Friday, November 21, 2008


New Poems at Drumlummon

& here (equal, but different - to quote Martha & the Muffins)

For Issa Series #1

Yellow Big-Leaf Maple
leaves, flat hands
wave neither Hello or
Goodbye as I pass

For Issa Series, #2

The lake quicksilver
black in the shadow of mountains
The surface trembles
as if some great creature will explode
from the depths
but clouds drift like silver fish
too high above us to care

for those interested in learning more about Kobayahi Issa check out the amazingly courageous book The Year of My Life.

Thursday, November 13, 2008

Sky the Hue of Robin's Eggs

Well it's been awhile, but that's bloggin.
I've taken on a daunting but rather thrilling reading project lately, namely to read all the books in Modern Library's 100 best novels, the board's list, not the reader's list, which has apparently been infiltrated by thousands of Scientology quacks. So, I'm of course starting off with a novel I've moved around the globe with for the last 30 years and never read, Ulysses by James Joyce. Actually Joyce has two of the top three, Portrait of the Artist as a Young Man reigning third. I'm only a scat of the way into Ulysses but finding it brilliant uphill trudging, Mr Bloom wandering the streets of Dublin, his mind buzzing about with three word sentences. And of course I'll have to detour and re-read The Odyssey. More anon.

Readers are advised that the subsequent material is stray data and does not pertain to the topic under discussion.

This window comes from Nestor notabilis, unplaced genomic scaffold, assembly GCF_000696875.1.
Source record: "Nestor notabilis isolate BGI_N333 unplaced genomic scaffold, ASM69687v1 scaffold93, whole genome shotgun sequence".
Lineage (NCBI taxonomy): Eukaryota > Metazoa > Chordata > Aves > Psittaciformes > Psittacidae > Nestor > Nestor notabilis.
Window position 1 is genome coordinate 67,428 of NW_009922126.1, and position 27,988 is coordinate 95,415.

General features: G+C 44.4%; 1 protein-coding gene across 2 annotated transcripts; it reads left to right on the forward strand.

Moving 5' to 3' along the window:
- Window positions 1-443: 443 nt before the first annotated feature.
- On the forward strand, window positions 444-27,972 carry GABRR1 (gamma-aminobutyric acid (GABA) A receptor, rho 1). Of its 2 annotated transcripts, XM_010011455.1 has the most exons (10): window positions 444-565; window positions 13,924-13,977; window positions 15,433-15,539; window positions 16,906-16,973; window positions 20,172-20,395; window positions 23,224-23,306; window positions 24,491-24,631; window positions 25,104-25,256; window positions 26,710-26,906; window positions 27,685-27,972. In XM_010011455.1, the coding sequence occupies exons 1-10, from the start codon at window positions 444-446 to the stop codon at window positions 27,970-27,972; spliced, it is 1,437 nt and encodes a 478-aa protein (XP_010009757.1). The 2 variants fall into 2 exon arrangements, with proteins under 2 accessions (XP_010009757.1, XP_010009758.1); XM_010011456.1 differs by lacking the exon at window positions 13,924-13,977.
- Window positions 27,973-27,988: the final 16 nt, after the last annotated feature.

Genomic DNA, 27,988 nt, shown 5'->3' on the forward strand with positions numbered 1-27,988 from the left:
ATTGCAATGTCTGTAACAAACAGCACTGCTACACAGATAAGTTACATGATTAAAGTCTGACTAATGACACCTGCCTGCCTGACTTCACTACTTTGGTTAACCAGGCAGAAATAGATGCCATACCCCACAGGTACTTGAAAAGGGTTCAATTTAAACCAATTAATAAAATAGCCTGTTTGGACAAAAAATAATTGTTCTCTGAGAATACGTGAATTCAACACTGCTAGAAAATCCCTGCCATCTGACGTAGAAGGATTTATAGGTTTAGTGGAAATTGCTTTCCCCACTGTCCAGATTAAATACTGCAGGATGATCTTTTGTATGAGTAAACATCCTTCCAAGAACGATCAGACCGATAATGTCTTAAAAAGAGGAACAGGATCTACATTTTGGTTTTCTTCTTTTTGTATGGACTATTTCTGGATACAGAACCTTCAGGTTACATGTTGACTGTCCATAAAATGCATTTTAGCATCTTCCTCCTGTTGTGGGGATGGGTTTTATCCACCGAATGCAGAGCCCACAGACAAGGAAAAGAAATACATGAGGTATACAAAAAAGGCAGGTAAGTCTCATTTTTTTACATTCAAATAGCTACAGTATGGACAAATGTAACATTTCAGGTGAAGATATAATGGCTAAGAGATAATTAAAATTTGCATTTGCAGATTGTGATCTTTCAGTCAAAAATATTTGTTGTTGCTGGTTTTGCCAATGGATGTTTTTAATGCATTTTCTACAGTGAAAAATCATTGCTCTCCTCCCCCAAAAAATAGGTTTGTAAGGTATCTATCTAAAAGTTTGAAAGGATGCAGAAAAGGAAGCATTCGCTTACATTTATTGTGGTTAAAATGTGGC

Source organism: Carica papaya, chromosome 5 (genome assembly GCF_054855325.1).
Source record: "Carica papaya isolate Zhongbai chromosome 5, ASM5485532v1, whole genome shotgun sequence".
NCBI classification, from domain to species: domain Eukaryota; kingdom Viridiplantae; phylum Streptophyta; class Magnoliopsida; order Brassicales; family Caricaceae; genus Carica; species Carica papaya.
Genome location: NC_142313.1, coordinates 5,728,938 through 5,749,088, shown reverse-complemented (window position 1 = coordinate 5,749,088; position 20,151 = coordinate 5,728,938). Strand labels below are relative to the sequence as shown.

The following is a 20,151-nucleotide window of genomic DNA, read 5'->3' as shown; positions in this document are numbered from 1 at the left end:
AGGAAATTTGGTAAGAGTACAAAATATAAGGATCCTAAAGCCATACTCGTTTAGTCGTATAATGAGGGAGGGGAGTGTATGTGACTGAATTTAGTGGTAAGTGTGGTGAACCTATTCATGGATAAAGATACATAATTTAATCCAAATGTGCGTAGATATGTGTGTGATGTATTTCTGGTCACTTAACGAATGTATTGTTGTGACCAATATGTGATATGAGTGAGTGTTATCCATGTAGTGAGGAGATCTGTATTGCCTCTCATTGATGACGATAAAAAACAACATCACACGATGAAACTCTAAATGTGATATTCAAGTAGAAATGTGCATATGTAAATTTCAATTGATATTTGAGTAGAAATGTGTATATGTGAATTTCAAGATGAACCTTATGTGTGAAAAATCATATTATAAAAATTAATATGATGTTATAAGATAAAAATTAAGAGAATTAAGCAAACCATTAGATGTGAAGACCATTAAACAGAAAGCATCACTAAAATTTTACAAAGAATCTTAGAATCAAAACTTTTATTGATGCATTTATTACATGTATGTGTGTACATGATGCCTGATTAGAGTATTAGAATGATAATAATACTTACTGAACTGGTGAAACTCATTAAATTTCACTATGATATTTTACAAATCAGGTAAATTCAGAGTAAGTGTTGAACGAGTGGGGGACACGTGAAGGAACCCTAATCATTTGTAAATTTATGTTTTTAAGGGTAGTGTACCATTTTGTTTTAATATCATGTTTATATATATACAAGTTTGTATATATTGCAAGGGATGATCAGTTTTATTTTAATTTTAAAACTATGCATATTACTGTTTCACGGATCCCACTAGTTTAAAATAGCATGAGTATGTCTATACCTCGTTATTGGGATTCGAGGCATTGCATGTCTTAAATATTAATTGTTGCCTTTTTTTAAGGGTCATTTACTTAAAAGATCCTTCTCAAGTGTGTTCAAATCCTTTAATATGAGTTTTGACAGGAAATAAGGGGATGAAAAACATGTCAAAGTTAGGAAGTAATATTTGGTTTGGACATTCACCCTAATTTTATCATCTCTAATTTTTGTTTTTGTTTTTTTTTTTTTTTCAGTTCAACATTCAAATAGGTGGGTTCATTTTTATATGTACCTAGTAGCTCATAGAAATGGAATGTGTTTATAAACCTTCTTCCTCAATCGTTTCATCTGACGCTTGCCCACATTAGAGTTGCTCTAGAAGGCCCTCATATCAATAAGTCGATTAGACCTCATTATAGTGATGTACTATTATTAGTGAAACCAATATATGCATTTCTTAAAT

Have also recently read two superb books: But Beautiful by Geoff Dyer and The Moon and Sixpence by Somerset Maugham. But Beautiful is simply the finest book on jazz I've ever read. This collection of non-static portraits: Lester Young, Bud Powell, Mingus, Monk, Ben Webster, Art Pepper, and Chet Baker, with Duke and his driver Harry Carney weaving their way through these mean and crazy night-stroked streets: takes off with a quote from Adorno about the often momentous flaws of artists (don't have the book with me so I'm paraphrasing). Dyer writes out of love, deep empathy and passion with his saxophone of words changing keys and phrasing to jam with his subjects. Brutal, haunting; presence/absence.

The Moon and Sixpence is a fictionalized account of the life of Paul Gauguin, certainly an artist who had little regard for the commodities of modern life. This is a great novel -- witty, observant and very tough. it is also an interesting form, a novel fictionalizing itself as a biography, complete with faux footnotes. Maugham, toward the end, even rues that this were a novel, and discusses changes he would adapt to structure and character to make the book more appealing. Genius takes no prisoners and makes no compromises.